– Keynote Presentation: Joycelyn Elders, March 26, Noon, Union Ballroom
The first African American woman to serve as U.S. Surgeon General, Elders was forced to resign the post after just 15 months for a controversial remark about sex education. Currently a Distinguished Professor of public health at the University of Arkansas (and formerly the director of the Arkansas Department of Health), Elders, board certified as a pediatric endocrinologist, remains an active advocate for health education, affirming her statements at her Senate confirmation hearings: “I want to change the way we think about health by putting prevention first. I want to be the voice and vision of the poor and powerless. I want to change concern about social problems that affect health into commitment. And I would like to make every child born in America a wanted child.”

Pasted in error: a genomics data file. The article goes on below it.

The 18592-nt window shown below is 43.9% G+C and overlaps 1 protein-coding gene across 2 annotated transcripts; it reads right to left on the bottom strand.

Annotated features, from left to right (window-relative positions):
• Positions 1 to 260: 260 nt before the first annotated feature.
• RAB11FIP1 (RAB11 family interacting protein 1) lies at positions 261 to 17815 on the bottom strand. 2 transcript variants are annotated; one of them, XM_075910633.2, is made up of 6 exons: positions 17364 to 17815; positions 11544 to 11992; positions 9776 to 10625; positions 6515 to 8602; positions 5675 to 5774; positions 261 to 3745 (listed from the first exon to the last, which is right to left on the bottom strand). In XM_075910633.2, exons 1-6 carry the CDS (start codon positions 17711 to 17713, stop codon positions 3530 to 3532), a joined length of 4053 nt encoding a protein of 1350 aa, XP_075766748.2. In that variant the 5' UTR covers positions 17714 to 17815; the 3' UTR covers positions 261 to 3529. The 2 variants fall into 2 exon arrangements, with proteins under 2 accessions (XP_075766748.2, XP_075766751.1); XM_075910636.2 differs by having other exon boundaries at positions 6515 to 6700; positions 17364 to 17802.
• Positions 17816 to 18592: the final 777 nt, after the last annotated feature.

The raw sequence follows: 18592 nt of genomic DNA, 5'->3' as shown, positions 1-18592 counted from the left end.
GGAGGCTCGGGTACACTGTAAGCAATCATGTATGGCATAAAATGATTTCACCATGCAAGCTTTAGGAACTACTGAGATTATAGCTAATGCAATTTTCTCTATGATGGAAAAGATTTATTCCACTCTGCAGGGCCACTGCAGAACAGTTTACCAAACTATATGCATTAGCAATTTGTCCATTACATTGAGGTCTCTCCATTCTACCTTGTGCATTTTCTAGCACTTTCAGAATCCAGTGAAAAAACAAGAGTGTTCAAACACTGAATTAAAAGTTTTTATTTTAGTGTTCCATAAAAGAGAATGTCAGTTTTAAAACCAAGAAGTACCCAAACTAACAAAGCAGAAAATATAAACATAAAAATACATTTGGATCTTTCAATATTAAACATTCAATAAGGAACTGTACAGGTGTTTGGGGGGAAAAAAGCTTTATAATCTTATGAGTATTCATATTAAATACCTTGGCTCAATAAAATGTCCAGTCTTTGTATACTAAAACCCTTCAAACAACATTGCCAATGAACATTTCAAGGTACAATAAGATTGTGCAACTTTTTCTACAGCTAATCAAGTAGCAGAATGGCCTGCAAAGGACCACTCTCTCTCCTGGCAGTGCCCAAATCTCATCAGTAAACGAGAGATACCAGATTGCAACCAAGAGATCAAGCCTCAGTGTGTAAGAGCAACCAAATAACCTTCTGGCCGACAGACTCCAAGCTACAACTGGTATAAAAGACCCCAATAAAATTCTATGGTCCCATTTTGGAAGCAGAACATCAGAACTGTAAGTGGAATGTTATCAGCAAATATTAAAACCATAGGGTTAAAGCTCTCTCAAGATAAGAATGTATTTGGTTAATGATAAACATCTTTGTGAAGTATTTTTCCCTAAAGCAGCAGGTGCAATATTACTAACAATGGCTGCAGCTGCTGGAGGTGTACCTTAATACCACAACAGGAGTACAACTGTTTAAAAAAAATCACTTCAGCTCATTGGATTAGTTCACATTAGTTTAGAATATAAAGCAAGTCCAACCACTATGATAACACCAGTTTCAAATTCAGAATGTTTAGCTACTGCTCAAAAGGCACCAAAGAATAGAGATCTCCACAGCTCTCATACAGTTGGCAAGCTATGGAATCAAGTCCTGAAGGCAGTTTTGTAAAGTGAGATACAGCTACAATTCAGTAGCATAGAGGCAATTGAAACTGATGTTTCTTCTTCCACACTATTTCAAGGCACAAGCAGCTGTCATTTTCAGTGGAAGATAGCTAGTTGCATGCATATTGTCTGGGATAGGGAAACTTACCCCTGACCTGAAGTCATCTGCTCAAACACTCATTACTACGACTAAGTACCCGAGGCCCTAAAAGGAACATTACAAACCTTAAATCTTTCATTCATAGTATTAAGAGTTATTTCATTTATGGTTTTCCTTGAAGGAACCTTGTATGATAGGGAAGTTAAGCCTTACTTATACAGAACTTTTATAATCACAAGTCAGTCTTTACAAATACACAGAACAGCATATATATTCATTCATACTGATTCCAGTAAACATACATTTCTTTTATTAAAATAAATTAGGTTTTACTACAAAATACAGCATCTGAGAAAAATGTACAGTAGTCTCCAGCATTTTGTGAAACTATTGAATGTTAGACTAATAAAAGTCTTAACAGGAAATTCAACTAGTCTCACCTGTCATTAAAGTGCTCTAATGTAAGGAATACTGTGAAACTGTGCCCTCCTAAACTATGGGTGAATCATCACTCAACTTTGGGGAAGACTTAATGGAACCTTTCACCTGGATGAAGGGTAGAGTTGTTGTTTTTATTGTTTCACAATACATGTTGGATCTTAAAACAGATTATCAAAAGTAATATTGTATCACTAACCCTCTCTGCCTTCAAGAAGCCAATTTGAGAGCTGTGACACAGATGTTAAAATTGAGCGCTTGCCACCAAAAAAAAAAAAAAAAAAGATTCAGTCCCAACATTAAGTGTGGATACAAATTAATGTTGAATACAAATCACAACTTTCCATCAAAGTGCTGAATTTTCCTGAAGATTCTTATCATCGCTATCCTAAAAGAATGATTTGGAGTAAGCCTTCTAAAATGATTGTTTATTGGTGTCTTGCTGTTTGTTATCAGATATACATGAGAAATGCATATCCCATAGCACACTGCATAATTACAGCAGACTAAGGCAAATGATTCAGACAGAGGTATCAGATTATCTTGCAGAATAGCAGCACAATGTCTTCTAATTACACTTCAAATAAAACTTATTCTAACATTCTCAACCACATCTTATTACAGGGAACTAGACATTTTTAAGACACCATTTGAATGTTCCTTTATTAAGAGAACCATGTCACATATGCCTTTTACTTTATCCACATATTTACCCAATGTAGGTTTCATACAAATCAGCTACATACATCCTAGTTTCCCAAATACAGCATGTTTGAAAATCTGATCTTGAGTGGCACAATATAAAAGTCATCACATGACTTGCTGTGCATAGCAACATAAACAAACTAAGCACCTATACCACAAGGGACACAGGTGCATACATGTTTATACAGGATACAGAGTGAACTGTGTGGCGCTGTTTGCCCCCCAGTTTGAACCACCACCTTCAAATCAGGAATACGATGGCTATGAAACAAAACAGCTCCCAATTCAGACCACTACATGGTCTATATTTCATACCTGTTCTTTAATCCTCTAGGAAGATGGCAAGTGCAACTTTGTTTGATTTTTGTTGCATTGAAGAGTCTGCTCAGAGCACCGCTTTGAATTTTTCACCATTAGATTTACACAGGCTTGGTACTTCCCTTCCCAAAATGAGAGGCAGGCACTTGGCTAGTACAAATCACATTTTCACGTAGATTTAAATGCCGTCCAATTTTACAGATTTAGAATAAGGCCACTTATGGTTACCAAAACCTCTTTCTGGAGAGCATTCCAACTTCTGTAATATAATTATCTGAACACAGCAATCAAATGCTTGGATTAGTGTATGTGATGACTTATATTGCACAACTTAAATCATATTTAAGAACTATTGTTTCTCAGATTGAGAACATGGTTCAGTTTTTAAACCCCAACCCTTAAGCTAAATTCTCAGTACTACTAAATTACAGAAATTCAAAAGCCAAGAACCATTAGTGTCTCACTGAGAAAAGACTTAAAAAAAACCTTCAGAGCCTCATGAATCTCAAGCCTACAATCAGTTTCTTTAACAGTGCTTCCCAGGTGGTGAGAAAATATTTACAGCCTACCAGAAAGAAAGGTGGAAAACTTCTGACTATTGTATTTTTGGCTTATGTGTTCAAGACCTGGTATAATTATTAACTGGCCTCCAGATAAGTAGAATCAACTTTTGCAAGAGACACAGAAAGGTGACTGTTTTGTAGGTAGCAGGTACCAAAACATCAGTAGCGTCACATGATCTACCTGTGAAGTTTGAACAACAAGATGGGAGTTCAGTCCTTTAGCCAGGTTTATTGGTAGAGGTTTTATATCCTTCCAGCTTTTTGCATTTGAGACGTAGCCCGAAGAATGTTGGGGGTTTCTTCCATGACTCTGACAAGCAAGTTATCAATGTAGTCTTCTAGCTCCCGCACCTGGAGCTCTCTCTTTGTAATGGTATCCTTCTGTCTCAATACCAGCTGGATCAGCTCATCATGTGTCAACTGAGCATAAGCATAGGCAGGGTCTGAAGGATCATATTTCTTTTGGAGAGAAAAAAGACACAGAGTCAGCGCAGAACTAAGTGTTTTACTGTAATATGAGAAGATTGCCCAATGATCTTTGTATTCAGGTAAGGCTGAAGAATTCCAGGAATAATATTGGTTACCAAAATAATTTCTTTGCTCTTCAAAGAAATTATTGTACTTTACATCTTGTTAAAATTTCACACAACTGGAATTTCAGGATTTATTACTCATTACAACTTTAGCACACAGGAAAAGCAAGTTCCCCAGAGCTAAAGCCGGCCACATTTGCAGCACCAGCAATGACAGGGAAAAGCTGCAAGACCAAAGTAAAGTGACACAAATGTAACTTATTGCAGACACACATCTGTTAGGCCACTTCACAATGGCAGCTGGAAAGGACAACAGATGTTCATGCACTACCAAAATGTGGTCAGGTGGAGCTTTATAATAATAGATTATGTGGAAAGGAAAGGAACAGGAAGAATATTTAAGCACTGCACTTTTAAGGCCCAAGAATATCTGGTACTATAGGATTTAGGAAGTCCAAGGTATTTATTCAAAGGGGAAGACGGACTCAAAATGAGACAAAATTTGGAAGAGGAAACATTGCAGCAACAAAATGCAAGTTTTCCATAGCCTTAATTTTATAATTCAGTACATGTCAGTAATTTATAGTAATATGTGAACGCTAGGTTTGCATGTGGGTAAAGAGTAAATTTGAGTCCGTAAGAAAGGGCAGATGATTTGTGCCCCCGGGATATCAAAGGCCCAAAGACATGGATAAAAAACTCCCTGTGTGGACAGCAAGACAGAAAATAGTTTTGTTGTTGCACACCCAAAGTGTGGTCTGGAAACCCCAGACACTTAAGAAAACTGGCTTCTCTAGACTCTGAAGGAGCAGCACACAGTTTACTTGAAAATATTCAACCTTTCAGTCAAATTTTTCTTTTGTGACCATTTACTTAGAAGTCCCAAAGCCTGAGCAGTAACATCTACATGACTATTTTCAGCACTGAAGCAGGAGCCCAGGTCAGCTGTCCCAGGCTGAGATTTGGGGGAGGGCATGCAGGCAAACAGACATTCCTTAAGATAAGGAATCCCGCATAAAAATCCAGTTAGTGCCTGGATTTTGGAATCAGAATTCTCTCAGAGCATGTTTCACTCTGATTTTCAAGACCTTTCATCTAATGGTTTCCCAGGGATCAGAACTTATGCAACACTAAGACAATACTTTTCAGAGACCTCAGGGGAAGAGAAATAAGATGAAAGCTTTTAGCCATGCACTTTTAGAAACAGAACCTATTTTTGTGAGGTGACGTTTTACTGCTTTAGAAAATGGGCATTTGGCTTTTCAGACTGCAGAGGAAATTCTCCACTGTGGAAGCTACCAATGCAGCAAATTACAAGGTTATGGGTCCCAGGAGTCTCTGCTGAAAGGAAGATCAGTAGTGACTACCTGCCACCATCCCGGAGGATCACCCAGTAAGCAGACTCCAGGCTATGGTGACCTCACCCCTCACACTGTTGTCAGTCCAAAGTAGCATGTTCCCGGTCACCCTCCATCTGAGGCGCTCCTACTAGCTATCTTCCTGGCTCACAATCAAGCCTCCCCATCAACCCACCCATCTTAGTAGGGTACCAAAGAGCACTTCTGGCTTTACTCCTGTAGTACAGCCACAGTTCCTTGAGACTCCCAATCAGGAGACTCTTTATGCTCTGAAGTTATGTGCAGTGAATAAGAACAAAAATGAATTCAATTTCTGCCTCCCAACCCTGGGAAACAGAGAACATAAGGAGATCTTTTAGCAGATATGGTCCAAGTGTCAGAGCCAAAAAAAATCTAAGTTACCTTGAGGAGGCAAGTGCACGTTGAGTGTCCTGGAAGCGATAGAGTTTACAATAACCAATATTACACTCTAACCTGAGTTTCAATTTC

– ASUU Presenter’s Office Free Film Series, “Kissing Jessica Stein” March 26, 8 p.m., Post Theatre
– Presentation: “Deadly Persuasion: Advertising and Addiction,” Jean Kilbourne, March 27, 6:30 p.m., Gould Auditorium
Internationally recognized for her pioneering work on alcohol and tobacco advertising and the image of women in advertising, Kilbourne will speak to the issues found in her recent book, “Deadly Persuasion: Why Women and Girls Must Fight the Addictive Power of Advertising,” which won the Distinguished Publication Award from the Association for Women in Psychology. In addition to her publications, Kilbourne is known for her films, “Killing Us Softly” (and the remakes, “Still Killing Us Softly” and “Killing Us Softly III”) and “Slim Hopes: Advertising and the Obsession with Thinness.”
– Cultural Performance: Jill Sobule, March 28, 7 p.m., Kingsbury Hall